Tax Incidence and Inequality of Thai General Government Taxation System
Keywords:Tax Incidence, Size Distribution of Income, Inequality, Gini Coefficient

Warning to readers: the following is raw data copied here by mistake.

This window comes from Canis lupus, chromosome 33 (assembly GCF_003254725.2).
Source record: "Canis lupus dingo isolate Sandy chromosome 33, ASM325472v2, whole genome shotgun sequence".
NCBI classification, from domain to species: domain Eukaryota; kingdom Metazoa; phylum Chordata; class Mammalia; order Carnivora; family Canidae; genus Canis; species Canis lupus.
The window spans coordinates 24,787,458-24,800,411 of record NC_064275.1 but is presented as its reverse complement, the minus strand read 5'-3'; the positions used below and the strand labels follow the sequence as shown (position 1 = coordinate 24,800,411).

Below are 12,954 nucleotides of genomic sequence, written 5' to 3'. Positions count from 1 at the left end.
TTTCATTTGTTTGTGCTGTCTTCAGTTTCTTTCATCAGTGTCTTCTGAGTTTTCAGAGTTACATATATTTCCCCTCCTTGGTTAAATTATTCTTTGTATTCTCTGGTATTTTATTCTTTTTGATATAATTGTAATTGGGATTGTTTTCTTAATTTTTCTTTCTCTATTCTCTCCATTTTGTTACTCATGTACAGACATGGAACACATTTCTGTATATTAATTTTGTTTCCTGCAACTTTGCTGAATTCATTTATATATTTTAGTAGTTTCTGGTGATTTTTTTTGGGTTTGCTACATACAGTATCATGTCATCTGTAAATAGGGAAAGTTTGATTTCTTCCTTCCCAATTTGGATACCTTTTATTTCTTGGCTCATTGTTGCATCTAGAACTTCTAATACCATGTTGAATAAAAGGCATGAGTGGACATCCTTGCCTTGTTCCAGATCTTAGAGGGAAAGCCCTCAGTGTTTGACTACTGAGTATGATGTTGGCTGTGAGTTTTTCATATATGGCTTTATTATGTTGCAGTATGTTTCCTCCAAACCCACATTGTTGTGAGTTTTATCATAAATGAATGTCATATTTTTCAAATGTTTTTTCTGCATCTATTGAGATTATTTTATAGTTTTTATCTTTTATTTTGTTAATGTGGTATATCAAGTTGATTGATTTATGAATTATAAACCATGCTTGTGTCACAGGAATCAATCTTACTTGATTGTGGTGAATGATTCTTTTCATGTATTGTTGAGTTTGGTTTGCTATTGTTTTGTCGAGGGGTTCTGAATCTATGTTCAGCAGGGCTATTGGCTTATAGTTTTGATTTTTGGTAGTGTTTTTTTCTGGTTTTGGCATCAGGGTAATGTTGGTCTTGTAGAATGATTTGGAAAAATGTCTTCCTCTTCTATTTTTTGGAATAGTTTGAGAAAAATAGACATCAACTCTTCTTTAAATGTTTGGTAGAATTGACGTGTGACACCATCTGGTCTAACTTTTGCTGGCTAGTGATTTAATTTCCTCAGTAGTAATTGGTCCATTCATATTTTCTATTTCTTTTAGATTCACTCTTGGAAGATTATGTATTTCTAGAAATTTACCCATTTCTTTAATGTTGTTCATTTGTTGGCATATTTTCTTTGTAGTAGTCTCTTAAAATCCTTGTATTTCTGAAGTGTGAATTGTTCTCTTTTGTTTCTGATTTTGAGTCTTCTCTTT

Indirect Taxes comprise 47.9 percent of tax revenues of the Thai general government whereas direct taxes comprise 40.7 percent in 2014. In terms of national income, the revenue of the Thai general government is 25.71 percent – central government contributing 22.79 percent and local government contributing 2.92 percent. It can also be divided into direct tax share of 10.92 percent, indirect tax share of 11.62 percent, and non-tax share of 3.17 percent. Direct taxes except land maintenance tax – personal income tax, corporation income tax, petroleum income tax, building and land tax, land registration fee, motor vehicle tax, and signboard tax – increase progressivity and decrease inequality. Indirect taxes except custom duties – value added tax, excise tax, and other local indirect taxes – decrease progressivity and increase inequality. In the base case, the poorest 10 percent bears 21.57 percent while the richest 10 percent bears 26.55 percent, contributing to a decrease of the ratio of income of richest 10 (20) percent to that of poorest 10 (20) percent to 19.25 (10.77) times, compared to 20.70 (11.50) in the case of before-tax income. In the case of elastic demand and supply, decile 1 bears 17.67 percent while decile 10 bears 26.92 percent, contributing to a decrease of the ratio of income of the richest 10 (20) percent to that of the poorest 10 (20) percent to 18.36 (10.32) times. Finally, Gini coefficient may rise or fall after tax. It increases to 0.501, a jump of 2.2 percent in the base case but falls to 0.461, a drop of 5.9 percent in the case of elastic demand and supply.
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